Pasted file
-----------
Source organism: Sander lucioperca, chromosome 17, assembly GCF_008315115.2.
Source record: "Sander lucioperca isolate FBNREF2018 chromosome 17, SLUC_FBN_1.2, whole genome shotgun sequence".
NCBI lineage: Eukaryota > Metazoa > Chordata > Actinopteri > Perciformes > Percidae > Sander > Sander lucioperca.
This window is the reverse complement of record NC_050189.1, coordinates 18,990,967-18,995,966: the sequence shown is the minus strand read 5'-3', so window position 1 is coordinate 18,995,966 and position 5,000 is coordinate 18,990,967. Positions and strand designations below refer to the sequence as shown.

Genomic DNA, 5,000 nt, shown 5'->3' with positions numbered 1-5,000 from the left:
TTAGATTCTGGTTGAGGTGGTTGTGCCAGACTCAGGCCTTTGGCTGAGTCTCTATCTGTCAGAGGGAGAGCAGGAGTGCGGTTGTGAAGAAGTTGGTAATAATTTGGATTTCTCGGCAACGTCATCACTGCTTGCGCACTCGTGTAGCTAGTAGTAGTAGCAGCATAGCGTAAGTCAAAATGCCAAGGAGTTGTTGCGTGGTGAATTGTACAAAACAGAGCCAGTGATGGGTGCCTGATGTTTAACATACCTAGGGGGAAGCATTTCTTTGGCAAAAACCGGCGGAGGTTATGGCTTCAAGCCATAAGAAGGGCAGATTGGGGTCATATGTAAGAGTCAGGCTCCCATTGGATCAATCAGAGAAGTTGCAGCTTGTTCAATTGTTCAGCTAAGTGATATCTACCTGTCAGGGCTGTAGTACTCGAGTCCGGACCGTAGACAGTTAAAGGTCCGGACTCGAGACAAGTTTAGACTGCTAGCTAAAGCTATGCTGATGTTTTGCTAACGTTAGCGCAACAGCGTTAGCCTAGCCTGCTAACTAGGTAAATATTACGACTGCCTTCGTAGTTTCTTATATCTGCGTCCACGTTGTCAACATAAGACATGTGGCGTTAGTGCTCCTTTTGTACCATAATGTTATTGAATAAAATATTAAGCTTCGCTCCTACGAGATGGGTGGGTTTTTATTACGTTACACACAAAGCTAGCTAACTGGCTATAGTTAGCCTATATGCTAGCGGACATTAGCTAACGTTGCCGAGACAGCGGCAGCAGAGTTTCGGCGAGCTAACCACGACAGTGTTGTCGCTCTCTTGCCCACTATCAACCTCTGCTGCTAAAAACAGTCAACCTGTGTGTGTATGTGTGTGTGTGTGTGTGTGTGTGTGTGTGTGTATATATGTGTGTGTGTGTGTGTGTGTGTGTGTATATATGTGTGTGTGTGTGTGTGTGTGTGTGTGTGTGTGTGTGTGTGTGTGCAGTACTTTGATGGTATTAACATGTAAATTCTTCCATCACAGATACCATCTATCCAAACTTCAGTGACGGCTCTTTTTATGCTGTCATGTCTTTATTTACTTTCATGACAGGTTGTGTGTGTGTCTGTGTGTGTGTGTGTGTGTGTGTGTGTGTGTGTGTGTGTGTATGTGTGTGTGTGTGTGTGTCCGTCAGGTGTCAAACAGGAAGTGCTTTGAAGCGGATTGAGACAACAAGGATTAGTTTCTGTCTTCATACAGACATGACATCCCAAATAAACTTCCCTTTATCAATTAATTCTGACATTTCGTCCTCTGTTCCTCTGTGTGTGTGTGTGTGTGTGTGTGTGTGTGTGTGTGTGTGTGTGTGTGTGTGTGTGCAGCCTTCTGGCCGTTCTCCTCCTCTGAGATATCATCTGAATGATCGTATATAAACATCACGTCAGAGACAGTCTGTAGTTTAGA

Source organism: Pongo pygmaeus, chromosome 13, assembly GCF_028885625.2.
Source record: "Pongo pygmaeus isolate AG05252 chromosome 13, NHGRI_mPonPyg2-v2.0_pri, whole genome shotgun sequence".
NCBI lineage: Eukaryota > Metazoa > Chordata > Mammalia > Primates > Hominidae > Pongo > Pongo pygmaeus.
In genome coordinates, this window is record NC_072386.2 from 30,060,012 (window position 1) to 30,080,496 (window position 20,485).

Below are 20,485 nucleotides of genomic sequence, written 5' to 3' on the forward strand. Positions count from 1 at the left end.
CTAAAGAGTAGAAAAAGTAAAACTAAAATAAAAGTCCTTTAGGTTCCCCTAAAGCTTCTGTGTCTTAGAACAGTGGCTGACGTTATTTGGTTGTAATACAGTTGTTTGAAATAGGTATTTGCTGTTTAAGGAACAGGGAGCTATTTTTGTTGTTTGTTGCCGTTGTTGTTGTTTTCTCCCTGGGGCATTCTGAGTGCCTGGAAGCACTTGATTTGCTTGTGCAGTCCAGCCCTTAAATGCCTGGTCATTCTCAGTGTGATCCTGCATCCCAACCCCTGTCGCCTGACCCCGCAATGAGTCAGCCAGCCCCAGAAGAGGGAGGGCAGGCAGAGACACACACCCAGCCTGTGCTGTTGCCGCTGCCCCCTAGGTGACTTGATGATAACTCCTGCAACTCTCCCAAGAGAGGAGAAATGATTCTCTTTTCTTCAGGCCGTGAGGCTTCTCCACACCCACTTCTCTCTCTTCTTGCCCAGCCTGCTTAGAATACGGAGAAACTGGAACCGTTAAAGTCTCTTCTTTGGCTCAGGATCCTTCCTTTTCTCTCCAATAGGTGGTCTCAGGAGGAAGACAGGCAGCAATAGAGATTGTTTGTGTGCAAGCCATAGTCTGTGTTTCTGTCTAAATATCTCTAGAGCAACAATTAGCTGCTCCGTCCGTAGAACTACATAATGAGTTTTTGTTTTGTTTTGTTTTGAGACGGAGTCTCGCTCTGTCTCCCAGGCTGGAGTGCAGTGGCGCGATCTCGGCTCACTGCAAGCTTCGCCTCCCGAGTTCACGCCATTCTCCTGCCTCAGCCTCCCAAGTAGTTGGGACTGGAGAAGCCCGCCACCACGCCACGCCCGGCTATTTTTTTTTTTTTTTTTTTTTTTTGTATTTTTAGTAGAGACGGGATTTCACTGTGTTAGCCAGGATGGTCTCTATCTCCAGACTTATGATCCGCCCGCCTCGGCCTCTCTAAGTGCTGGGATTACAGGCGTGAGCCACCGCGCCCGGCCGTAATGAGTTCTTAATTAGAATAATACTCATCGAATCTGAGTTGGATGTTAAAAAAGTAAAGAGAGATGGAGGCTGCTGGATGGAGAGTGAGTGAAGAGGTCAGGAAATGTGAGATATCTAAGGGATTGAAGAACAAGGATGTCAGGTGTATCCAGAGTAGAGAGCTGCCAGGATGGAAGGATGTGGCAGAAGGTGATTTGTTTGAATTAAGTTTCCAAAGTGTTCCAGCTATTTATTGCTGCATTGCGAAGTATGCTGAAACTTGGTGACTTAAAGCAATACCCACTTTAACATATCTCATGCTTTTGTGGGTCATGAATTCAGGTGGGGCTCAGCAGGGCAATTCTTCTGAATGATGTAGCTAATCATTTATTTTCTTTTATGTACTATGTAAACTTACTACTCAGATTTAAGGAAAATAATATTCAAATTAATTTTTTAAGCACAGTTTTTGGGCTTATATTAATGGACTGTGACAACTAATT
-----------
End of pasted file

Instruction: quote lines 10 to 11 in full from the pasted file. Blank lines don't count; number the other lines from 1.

In genome coordinates, this window is record NC_072386.2 from 30,060,012 (window position 1) to 30,080,496 (window position 20,485).

Below are 20,485 nucleotides of genomic sequence, written 5' to 3' on the forward strand. Positions count from 1 at the left end.